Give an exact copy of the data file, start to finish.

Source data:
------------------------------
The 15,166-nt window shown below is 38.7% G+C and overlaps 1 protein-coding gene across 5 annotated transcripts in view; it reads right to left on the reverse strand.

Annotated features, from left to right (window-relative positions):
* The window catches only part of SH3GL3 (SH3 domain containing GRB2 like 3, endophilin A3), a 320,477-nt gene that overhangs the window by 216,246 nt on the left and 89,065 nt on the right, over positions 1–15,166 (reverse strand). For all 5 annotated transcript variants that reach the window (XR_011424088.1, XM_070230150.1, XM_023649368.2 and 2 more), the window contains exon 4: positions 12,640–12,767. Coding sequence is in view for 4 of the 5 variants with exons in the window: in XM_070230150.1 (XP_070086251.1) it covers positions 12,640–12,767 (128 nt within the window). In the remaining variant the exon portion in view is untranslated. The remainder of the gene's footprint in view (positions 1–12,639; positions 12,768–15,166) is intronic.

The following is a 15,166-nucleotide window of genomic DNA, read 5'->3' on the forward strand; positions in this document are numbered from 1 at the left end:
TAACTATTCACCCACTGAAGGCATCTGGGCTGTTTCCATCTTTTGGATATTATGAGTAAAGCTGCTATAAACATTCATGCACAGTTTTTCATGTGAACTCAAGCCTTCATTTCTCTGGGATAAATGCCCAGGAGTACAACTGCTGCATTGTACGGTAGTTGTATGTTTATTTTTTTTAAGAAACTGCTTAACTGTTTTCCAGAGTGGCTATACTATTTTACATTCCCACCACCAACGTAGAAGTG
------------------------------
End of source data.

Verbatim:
The 15,166-nt window shown below is 38.7% G+C and overlaps 1 protein-coding gene across 5 annotated transcripts in view; it reads right to left on the reverse strand.

Annotated features, from left to right (window-relative positions):
* The window catches only part of SH3GL3 (SH3 domain containing GRB2 like 3, endophilin A3), a 320,477-nt gene that overhangs the window by 216,246 nt on the left and 89,065 nt on the right, over positions 1–15,166 (reverse strand). For all 5 annotated transcript variants that reach the window (XR_011424088.1, XM_070230150.1, XM_023649368.2 and 2 more), the window contains exon 4: positions 12,640–12,767. Coding sequence is in view for 4 of the 5 variants with exons in the window: in XM_070230150.1 (XP_070086251.1) it covers positions 12,640–12,767 (128 nt within the window). In the remaining variant the exon portion in view is untranslated. The remainder of the gene's footprint in view (positions 1–12,639; positions 12,768–15,166) is intronic.

The following is a 15,166-nucleotide window of genomic DNA, read 5'->3' on the forward strand; positions in this document are numbered from 1 at the left end:
TAACTATTCACCCACTGAAGGCATCTGGGCTGTTTCCATCTTTTGGATATTATGAGTAAAGCTGCTATAAACATTCATGCACAGTTTTTCATGTGAACTCAAGCCTTCATTTCTCTGGGATAAATGCCCAGGAGTACAACTGCTGCATTGTACGGTAGTTGTATGTTTATTTTTTTTAAGAAACTGCTTAACTGTTTTCCAGAGTGGCTATACTATTTTACATTCCCACCACCAACGTAGAAGTG